Within an institutional setting, this apparent liberation of desire initially appears transgressive. Visitors engage physically and playfully with their environment, creating an active atmosphere that is a departure from the usual somberness of a museum. It is this apparent transgression that constitutes Eliasson’s radical agency. However, because the desires being liberated are directly aroused by the deliberate manipulations of the exhibition itself, they cannot actually be transgressive. Since this transgression engendered by Eliasson’s work is mostly of an aesthetic nature, the agency of the viewer is actually neutralized rather than radicalized.
This neutralized agency resembles that of the embodied avatar, restricted to predictable and appropriate responses to prompts embedded in an environment. In the exhibition, interactivity is not creative, it is prescribed: it expresses the pre-coded meaning of the constructed environment. Though his environments are concrete, Eliasson inadvertently virtualizes agency. Although exhorted by the artist to Take your time and engage authentically and thoughtfully, the artwork actually discourages inappropriate responses. This discouragement is augmented within an institutional context where authority is ever present. In Beauty, docents direct viewers not to linger in the mist. An orderly line corrals visitors awaiting their one-minute allotment inside Space Reversal (2007), a mirrored promontory overlooking the city in which the viewer’s reflection infinitely recedes. These and any number of other imperatives to touch or not touch, enter or wait, look but don’t loiter all prioritize legal and social protocols, and suppress an authentic, imaginative engagement with the work.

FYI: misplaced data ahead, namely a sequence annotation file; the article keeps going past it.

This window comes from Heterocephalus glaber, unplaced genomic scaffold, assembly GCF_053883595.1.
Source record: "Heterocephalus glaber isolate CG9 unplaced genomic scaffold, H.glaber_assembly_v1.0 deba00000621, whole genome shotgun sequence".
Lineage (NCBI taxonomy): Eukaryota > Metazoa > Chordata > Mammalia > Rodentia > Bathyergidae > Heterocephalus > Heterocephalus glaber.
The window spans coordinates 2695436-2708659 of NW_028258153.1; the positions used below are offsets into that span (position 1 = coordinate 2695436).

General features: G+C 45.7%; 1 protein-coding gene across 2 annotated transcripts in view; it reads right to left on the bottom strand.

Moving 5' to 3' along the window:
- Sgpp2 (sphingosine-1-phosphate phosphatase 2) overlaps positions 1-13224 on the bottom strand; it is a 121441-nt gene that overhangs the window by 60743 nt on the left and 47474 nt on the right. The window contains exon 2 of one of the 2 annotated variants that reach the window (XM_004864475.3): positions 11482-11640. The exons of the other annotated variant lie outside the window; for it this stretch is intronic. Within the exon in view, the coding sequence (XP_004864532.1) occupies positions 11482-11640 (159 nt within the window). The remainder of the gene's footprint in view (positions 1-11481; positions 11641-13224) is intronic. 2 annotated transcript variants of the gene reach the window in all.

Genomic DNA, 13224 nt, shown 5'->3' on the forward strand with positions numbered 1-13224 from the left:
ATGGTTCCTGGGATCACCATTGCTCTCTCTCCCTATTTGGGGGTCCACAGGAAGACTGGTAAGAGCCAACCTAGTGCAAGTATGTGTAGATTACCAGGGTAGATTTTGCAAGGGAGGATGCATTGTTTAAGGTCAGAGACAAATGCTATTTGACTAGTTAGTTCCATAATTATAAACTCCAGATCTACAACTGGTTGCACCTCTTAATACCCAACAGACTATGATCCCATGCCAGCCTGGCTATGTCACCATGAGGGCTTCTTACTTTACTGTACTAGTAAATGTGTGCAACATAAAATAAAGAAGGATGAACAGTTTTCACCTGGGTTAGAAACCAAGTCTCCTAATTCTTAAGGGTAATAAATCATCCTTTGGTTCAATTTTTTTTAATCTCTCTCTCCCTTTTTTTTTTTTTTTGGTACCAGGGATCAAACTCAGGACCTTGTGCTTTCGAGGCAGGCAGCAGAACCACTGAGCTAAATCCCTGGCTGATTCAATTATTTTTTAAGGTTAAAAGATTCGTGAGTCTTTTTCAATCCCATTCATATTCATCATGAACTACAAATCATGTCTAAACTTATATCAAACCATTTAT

The relational structure of the avatar in virtual reality is also problematic in its centralization. Its coerced whims and pleasures (those prescribed, appropriate responses) are alone central to, and indeed drive the work. As in a virtual reality, the desires of non-viewers in the environment are marginalized and delegitimized. The hierarchical dynamic is certainly problematic within Eliasson’s oeuvre, ostensibly designed to induce radically democratic participation.
Moss Wall (1994) discourages such progressive engagement in this way. In this piece, an exotic, vast sheet of living reindeer moss is installed over a wall’s entirety. The viewer is seduced by its sweet, animal scent and subtly blushing and paling complexion. However, as in any traditional Western seduction, the object allures through its opacity and obscurity. Within such a relationship, any expressive agency it might have as a desiring, creative, relational being is silenced by decontextualization. While it’s problematic to speak in terms of a plant’s desire, it is perhaps more so not to consider it at all. The marginalization of desire itself is at stake. Here, “nature” is thus deployed as a signifier stimulating creative agency. However, it remains merely aesthetic, never surmounting its “otherness.” In this manner, Moss Wall inadvertently reproduces, rather than subverts, the traditionally oppressive modes of relation between subject and object, or self and other.